Reformní vize v ruském politickém myšlení druhé poloviny 18. a počátku 19. století
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Reform Visions in Russian Political Thought of the Second Half of the 18th and Beginning of the 19th Centuries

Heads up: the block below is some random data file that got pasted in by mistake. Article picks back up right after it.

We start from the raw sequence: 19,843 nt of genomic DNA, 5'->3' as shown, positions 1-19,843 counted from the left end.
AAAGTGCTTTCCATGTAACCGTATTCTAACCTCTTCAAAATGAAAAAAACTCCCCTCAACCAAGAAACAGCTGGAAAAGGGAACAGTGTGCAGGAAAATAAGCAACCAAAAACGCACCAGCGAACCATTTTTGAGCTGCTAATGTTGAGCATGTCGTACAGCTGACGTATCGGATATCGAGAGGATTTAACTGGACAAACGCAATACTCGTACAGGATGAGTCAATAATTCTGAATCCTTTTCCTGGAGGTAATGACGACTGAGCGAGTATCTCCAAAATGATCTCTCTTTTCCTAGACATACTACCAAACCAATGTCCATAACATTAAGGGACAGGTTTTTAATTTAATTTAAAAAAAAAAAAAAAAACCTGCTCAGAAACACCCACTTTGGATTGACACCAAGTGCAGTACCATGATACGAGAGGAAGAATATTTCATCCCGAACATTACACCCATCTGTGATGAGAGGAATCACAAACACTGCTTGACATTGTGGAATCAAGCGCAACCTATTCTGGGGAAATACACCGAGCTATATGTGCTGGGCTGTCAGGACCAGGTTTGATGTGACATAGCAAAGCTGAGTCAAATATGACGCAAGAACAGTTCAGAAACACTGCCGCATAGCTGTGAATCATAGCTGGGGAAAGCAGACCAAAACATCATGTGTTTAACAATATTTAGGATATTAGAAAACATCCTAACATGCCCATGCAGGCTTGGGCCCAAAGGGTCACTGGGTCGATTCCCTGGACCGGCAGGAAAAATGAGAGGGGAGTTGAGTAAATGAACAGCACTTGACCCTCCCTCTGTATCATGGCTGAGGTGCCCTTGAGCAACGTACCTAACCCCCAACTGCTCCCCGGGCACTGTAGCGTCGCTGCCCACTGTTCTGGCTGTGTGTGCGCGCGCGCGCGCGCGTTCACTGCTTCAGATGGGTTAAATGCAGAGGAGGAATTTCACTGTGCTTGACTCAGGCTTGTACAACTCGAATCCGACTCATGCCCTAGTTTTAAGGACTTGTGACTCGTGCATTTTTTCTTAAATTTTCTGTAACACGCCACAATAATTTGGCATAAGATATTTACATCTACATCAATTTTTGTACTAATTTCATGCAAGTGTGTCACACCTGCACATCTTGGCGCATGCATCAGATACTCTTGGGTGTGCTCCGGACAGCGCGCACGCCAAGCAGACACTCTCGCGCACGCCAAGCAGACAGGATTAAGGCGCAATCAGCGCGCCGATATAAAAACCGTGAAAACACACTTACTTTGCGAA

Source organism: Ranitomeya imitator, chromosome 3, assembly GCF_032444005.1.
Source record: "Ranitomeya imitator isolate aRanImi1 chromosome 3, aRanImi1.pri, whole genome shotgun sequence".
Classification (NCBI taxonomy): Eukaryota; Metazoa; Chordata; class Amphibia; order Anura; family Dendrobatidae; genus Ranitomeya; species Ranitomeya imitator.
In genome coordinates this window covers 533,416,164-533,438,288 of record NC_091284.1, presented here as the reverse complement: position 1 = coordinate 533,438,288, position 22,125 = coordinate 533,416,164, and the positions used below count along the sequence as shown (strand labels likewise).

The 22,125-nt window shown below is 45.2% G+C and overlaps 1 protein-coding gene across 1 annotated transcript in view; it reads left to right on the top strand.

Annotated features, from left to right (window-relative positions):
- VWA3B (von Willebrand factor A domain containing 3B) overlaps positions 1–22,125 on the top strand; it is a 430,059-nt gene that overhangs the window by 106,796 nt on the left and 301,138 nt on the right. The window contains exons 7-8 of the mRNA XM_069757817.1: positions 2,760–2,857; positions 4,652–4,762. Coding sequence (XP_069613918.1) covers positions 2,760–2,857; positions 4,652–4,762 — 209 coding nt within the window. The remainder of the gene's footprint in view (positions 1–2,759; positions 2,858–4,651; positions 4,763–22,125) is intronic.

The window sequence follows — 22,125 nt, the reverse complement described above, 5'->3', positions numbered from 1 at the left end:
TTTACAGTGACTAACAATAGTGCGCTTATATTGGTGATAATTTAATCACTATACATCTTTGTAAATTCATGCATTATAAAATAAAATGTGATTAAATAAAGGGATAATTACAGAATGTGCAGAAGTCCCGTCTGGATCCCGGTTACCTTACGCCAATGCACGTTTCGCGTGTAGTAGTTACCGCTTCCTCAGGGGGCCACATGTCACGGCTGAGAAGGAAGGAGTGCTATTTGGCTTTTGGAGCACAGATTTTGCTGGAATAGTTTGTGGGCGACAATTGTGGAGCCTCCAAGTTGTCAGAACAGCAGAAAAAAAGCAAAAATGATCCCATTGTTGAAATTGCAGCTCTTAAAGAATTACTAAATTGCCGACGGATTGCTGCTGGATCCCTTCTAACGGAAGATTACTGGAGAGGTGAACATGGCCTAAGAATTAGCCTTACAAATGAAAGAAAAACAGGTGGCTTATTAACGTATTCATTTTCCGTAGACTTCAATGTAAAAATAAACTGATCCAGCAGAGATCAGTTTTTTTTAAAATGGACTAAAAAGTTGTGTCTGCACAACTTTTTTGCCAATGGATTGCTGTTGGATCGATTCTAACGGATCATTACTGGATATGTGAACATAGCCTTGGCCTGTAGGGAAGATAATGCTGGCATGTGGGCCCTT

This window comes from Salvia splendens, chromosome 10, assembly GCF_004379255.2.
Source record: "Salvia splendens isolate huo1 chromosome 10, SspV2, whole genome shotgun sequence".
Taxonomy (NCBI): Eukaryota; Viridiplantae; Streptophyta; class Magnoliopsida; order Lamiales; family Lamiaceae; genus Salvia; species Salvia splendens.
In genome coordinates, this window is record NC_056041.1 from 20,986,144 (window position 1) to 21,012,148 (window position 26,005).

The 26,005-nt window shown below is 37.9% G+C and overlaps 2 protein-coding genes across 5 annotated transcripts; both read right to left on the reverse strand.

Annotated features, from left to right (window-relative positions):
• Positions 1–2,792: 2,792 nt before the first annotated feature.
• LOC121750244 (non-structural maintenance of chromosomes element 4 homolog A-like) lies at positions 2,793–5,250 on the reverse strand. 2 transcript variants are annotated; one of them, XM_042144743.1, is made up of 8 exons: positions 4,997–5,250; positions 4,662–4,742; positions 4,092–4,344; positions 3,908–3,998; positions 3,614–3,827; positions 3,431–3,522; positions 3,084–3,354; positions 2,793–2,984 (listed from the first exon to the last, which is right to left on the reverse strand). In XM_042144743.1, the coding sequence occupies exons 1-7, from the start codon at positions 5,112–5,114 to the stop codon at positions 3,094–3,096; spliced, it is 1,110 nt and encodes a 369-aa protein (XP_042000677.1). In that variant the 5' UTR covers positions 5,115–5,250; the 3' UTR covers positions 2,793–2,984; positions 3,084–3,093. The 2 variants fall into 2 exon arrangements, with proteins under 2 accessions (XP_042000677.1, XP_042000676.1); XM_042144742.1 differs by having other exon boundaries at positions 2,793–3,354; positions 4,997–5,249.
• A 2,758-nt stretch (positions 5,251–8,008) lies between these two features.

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This contribution discusses reform visions advanced by significant personalities of Russian political events in the second half of the 18th and beginning of the 19th centuries as an organic part of the development of Russian political thought. The purpose is to set the liberalizing reforms of Mikhail Mikhailovich Speransky within a wider context, primarily focusing on the development of the political opinions of significant personalities in the Russian Empire of the second half of the 18th century. It indicates where ideas had actually arisen about the necessity of reforming the hidebound Russian political system. This study is only concerned with the so-called official thinking, and refrains from discussion of the opposition and period manifestations of dissatisfaction with the tsarist autocracy. The central figures of this interpretation are: Tsarevna-Empress Catherine II, Count Pyotr Ivanovich Shuvalov, Count Nikita Ivanovich Panin, prose writer Denis Ivanovich Fonvizin, Prince Alexander Alexandrovich Bezborodko, and Count Mikhail Mikhailovich Speransky. The essay’s goal is to furnish proof for the thesis about the continuity of Russian political thought and reform visions for the modernization of the Russian state and of a society governed by these ideas that would not interfere with the essence of a tsarist autocracy governed by the monarch’s will. This study is based upon analysis of source materials, and period and secondary literature.
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